Three out of four Bangladeshis at risk of heart disease
South Asians reportedly suffer from health complications earlier than Europeans
Three out of four individuals in Bangladesh face the risk of developing heart diseases that could be prevented by relatively simple means, a policy forum in Sri Lanka was told on Monday.
The policy forum on Hypertension and Cardio-Metabolic Diseases saw people from various professional fields come together in Colombo on Monday, United News of Bangladesh reported. The forum was overseen by Dr Harsha de Silva, the Sri Lankan Minister for National Policies & Economic Affairs.
The leading cause of heart and kidney diseases is hypertension and by 2025, over 1.5 billion people are expected to be affected by the ailment. According to the World Health Organization (WHO) one out of three people above the age of 35 have hypertension and half of them are unaware that they suffer from the condition.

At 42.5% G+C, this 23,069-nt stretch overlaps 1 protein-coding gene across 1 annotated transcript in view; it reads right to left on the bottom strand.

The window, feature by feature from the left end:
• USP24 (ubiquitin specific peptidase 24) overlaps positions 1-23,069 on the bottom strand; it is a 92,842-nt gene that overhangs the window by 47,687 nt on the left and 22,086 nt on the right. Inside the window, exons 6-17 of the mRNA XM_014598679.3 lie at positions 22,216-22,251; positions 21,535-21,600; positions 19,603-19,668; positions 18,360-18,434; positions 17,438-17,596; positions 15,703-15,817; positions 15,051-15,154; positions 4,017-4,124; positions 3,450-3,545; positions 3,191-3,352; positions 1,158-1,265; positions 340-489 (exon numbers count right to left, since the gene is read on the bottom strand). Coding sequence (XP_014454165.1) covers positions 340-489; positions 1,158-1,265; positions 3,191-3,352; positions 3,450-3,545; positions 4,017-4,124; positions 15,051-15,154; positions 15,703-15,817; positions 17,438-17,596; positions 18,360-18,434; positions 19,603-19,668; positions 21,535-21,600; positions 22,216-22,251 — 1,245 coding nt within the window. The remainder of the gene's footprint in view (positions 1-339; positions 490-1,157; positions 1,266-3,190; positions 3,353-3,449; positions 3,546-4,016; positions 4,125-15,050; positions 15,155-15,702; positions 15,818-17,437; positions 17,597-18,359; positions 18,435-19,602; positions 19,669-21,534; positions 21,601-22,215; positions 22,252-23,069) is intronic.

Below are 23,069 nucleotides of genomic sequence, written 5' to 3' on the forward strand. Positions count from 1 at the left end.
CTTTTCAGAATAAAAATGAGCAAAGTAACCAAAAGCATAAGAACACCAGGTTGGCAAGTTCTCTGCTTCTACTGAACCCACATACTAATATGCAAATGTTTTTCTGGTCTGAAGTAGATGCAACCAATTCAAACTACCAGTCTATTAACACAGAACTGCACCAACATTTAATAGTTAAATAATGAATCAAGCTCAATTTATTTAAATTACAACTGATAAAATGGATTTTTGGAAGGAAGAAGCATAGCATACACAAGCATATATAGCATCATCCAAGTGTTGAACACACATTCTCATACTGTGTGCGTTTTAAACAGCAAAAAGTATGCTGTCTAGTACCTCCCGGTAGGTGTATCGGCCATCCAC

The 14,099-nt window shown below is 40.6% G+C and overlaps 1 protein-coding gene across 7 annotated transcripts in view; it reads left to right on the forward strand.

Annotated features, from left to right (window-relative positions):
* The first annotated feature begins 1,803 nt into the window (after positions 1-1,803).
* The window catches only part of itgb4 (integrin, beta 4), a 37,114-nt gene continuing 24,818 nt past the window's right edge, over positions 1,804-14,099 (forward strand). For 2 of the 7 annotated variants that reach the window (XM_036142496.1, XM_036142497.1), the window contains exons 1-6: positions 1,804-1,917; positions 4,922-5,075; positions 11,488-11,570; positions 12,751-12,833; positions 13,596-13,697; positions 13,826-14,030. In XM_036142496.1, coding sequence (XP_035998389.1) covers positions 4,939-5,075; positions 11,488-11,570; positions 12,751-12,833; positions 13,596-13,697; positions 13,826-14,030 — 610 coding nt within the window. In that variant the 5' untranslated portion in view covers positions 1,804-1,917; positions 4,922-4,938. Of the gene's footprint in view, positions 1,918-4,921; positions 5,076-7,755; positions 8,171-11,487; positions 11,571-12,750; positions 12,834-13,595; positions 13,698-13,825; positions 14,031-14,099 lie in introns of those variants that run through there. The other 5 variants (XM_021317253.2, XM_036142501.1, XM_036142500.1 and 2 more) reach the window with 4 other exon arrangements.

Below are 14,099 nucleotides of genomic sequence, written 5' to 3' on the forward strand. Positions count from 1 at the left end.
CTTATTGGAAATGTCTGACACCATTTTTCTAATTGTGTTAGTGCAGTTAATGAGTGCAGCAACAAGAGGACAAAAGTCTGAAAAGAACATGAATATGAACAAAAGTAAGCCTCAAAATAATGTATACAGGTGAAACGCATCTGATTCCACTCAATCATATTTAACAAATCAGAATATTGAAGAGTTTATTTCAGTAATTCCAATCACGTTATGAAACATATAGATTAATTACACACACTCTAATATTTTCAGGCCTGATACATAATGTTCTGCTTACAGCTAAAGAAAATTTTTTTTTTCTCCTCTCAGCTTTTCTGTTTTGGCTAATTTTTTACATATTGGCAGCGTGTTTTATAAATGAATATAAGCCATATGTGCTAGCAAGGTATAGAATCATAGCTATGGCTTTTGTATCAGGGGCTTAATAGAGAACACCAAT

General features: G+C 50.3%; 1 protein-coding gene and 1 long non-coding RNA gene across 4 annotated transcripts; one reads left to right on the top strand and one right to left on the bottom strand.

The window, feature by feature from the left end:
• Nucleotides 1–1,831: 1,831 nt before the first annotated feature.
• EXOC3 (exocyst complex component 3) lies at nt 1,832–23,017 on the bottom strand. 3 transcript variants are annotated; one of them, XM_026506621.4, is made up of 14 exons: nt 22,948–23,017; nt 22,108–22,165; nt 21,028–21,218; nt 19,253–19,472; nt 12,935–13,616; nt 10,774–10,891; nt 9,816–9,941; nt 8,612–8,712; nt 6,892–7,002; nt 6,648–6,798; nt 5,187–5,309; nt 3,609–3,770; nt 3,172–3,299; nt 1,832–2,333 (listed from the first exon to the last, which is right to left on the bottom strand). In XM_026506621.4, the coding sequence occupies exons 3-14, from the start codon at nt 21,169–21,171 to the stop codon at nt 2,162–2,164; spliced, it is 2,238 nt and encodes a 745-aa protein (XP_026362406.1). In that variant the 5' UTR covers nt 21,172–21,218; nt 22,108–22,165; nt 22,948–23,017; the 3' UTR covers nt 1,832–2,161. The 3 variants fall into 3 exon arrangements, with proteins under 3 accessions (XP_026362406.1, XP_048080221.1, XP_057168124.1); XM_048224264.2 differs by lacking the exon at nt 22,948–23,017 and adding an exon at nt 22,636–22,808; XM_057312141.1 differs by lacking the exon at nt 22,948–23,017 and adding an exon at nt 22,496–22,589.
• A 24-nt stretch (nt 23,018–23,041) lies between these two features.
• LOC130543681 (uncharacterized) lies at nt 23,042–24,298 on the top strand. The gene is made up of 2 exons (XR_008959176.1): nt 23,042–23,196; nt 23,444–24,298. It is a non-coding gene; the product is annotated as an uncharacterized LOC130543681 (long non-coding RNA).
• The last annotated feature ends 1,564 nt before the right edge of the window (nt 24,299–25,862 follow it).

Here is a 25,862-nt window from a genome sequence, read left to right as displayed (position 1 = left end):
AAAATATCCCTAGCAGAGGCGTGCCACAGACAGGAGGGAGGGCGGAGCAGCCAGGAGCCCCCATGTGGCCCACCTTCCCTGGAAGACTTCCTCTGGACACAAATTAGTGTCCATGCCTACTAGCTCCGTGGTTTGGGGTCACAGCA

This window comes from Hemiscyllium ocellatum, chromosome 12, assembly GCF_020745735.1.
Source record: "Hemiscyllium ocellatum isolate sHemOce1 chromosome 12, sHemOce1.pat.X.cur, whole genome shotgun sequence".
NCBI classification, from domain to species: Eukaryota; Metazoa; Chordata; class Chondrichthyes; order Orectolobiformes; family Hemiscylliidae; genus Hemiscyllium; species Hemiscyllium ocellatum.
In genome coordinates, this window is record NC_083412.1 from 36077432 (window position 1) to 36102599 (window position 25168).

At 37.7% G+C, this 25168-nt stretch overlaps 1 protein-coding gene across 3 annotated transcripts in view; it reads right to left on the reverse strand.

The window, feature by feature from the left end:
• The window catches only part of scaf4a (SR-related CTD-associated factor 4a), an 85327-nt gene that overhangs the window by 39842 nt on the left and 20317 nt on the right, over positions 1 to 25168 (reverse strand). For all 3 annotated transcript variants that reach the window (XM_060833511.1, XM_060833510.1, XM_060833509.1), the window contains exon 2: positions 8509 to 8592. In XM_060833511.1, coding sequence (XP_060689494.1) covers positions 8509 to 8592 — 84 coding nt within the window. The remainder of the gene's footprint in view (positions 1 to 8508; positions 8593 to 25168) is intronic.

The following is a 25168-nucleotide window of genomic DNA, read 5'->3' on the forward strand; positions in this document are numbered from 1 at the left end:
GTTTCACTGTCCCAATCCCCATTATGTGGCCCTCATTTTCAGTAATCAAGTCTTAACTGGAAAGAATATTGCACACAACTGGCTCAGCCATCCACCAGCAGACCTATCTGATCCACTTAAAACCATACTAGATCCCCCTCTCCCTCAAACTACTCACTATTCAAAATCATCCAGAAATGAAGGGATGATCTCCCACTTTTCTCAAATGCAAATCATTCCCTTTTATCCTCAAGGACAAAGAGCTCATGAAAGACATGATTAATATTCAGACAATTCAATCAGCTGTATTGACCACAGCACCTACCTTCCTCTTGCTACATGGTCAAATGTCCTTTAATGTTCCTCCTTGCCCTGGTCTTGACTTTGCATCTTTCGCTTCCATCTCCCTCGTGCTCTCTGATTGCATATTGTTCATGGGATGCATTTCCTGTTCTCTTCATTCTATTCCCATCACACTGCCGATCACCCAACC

Tazeen Jafar, the lead investigator of the Control of Blood Pressure and Risk Attenuation in Bangladesh, Pakistan, Sri Lanka (known as COBRA-BPS), said three out of four adults who suffer from hypertension have mediocre control of their blood pressure and one-third of them also have diabetes.
This was troubling because problems such as heart attacks, stroke and kidney disease tend to manifest five to seven years earlier in South Asians than Caucasians in Europe.
The COBRA-BPS study evaluates low-cost solutions to try to control hypertension and reduce cardiovascular risks in primary healthcare systems in rural communities in South Asia, and officials felt the strategy could be implemented by community health workers across Bangladesh, which has a population of more than 160 million.
Dr Sania Nishtar, co-chair of the WHO, said there was a need for universal healthcare access to include hypertension and diabetes care for all age groups of people across the region.